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Original research
Dysfunction of VIPR2 leads to myopia in humans and mice


Background Myopia is the leading cause of refractive errors. As its pathogenesis is poorly understood, we determined if the retinal VIP-VIPR2 signalling pathway axis has a role in controlling signalling output that affects myopia development in mice.

Methods Association analysis meta-study, single-cell transcriptome, bulk RNA sequencing, pharmacological manipulation and VIPR2 gene knockout studies were used to clarify if changes in the VIP-VIPR2 signalling pathway affect refractive development in mice.

Results The SNP rs6979985 of the VIPR2 gene was associated with high myopia in a Chinese Han cohort (randomceffect model: p=0.013). After either 1 or 2 days’ form deprivation (FD) retinal VIP mRNA expression was downregulated. Retinal single-cell transcriptome sequencing showed that VIPR2 was expressed mainly by bipolar cells. Furthermore, the cAMP signalling pathway axis was inhibited in some VIPR2+ clusters after 2 days of FD. The selective VIPR2 antagonist PG99-465 induced relative myopia, whereas the selective VIPR2 agonist Ro25-1553 inhibited this response. In Vipr2 knockout (Vipr2-KO) mice, refraction was significantly shifted towards myopia (p<0.05). The amplitudes of the bipolar cell derived b-waves in 7-week-old Vipr2-KO mice were significantly larger than those in their WT littermates (p<0.05).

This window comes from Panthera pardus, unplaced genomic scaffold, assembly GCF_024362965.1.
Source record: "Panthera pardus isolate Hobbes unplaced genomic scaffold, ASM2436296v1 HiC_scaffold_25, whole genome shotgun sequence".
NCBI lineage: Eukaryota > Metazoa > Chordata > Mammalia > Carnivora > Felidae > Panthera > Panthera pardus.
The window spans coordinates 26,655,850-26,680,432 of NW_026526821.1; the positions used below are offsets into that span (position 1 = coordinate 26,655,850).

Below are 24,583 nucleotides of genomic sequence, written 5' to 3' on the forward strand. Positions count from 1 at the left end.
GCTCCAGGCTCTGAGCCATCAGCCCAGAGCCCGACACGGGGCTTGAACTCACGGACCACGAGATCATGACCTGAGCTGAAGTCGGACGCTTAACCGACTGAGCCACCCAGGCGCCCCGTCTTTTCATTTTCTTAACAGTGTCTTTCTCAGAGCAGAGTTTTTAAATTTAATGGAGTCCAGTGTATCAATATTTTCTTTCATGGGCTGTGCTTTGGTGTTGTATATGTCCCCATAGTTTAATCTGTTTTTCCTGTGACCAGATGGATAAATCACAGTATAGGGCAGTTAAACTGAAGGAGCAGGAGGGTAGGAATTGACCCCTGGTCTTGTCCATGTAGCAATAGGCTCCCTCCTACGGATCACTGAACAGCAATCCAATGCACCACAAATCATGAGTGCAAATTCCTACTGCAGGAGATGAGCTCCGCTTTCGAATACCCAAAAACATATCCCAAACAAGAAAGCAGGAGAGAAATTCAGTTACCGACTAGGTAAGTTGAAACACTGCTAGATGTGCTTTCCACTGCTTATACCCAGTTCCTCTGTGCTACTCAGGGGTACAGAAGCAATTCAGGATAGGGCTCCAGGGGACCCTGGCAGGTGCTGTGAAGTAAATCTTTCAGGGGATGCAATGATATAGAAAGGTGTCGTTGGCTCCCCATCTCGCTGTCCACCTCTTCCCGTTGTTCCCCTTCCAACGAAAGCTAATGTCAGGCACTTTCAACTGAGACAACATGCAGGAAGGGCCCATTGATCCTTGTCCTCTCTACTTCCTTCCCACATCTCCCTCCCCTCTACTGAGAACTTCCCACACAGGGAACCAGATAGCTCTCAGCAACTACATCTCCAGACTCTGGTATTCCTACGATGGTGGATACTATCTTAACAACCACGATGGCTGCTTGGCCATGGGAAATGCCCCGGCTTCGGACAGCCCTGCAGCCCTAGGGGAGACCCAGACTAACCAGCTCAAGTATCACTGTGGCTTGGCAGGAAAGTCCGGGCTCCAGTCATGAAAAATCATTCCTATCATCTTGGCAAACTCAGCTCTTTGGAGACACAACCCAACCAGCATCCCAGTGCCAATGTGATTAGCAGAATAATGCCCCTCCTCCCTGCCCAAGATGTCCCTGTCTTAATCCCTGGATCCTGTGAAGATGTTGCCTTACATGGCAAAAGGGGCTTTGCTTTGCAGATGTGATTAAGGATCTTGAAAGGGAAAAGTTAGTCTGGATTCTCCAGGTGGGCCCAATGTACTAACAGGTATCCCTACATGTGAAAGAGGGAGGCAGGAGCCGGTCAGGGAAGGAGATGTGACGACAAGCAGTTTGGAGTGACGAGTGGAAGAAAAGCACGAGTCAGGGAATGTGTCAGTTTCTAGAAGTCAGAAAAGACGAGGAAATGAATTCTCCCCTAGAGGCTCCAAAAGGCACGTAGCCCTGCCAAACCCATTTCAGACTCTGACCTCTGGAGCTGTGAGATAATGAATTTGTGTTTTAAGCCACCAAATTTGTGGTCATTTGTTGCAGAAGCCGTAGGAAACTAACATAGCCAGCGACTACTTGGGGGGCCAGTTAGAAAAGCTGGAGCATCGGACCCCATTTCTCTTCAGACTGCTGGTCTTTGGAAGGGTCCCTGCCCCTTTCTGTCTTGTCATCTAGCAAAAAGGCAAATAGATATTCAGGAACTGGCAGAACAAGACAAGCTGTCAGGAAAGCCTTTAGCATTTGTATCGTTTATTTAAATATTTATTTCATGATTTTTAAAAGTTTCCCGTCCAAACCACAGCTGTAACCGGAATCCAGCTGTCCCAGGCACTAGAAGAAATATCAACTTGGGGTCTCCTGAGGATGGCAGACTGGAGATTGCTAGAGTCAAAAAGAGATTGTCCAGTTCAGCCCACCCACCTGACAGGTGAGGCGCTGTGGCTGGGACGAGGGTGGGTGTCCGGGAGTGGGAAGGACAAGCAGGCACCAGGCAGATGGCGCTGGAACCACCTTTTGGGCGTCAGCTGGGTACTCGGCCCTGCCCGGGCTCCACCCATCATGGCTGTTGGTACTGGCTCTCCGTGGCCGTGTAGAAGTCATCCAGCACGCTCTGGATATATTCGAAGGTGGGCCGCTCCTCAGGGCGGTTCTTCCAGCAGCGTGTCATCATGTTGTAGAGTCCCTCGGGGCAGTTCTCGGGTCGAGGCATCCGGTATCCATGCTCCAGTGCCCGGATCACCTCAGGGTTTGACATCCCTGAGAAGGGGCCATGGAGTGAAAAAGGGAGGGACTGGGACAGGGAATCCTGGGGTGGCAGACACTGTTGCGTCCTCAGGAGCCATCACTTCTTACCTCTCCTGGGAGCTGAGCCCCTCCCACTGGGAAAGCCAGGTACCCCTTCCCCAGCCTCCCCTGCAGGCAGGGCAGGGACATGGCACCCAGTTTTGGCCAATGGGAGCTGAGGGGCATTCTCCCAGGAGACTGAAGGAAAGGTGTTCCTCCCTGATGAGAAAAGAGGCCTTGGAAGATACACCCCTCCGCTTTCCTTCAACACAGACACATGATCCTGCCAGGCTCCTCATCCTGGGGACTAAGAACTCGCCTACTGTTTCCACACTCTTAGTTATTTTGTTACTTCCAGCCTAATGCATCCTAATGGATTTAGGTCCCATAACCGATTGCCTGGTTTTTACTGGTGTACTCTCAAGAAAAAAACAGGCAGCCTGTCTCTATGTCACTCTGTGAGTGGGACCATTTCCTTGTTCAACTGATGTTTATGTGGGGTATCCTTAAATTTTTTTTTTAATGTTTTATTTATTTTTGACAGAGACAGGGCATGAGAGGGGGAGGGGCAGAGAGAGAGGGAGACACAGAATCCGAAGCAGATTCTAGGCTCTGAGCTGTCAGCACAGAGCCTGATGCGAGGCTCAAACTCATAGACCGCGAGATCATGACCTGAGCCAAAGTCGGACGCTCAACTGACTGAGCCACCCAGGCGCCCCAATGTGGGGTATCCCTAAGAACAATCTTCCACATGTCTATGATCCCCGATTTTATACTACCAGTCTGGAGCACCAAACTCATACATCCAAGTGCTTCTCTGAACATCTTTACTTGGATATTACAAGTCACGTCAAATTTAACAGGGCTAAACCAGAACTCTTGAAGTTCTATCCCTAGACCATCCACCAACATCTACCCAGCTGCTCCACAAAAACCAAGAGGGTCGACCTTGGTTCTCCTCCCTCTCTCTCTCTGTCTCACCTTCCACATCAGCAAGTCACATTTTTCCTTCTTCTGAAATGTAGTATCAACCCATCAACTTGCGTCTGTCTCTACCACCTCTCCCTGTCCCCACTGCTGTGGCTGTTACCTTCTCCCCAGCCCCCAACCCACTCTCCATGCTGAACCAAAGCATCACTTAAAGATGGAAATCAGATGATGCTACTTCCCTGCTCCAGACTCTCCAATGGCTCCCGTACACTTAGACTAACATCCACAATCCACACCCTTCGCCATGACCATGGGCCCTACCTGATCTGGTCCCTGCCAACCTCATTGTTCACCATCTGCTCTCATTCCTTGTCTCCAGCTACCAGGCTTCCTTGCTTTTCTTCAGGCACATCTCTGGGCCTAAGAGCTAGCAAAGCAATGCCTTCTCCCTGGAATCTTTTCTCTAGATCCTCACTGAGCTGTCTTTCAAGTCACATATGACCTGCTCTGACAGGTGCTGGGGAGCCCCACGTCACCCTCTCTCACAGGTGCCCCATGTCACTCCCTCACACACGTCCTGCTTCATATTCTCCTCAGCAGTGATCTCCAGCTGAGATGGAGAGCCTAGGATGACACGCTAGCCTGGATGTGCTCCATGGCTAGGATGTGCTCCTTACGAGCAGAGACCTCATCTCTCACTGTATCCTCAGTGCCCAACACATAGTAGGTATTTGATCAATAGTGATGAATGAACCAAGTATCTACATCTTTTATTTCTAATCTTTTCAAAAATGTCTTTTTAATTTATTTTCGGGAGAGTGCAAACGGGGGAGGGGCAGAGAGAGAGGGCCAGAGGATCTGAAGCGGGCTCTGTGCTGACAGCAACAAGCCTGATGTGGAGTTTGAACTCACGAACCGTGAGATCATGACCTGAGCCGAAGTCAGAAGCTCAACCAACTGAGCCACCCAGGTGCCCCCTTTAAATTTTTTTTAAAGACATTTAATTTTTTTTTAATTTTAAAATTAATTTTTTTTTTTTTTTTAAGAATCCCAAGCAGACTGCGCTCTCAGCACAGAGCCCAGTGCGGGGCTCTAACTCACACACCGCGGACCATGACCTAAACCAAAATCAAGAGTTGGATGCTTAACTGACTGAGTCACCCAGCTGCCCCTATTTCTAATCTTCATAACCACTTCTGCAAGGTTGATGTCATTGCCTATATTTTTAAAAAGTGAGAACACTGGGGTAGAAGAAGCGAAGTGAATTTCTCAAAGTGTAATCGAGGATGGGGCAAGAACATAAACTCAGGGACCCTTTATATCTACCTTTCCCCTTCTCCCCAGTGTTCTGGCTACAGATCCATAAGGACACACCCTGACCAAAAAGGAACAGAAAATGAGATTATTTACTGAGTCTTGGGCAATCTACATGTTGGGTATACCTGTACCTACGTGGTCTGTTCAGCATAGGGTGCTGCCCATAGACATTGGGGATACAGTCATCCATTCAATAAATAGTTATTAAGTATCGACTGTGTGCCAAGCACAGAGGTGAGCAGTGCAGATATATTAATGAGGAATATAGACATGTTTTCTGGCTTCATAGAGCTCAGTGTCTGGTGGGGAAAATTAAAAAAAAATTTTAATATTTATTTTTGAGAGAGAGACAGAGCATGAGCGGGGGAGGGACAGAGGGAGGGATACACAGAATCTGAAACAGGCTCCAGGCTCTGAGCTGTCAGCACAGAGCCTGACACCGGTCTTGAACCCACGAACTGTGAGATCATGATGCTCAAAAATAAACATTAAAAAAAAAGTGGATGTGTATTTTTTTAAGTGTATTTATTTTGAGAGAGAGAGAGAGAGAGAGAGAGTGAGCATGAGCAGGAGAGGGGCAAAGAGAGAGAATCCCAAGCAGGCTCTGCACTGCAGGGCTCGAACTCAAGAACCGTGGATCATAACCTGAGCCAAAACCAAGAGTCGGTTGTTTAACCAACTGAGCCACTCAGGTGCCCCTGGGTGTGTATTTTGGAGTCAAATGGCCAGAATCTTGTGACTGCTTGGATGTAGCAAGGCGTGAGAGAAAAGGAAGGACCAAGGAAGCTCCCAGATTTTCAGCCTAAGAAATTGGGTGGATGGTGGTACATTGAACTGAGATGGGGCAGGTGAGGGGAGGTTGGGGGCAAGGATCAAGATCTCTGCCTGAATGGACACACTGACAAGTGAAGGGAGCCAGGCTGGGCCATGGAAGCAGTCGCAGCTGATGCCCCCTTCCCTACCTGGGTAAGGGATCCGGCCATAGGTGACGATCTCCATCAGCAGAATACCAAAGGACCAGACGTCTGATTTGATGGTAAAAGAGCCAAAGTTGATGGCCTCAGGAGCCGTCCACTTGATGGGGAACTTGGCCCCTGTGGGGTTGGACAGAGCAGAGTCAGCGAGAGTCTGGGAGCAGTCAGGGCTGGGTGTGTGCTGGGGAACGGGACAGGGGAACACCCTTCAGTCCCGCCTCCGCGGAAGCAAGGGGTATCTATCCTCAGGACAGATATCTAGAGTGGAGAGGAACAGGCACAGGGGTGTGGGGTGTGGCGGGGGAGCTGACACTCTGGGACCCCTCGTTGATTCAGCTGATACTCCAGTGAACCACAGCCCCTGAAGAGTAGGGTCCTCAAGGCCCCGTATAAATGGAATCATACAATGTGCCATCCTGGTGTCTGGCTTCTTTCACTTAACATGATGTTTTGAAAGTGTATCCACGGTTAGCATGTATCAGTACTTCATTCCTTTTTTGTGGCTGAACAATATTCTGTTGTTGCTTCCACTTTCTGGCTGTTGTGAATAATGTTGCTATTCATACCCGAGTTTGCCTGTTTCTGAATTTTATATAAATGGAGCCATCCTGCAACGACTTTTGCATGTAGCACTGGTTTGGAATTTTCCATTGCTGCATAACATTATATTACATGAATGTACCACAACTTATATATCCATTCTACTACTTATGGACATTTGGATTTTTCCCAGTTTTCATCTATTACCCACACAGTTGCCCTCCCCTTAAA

Conclusions Loss of VIPR2 function likely compromises bipolar cell function based on presumed changes in signal transduction due to altered signature electrical wave activity output in these mice. As these effects correspond with increases in form deprivation myopia (FDM), the VIP-VIPR2 signalling pathway axis is a viable novel target to control the development of this condition.

  • eye diseases
  • genetics
  • genetics
  • medical
  • ophthalmology
  • RNA-Seq

Data availability statement

Data are available in a public, open access repository. Data are available on reasonable request. Transcriptome sequencing data have been deposited in the BIG Data Center database (, accession number: subCRA002552. All other data that support our findings are available from the corresponding authors on request.

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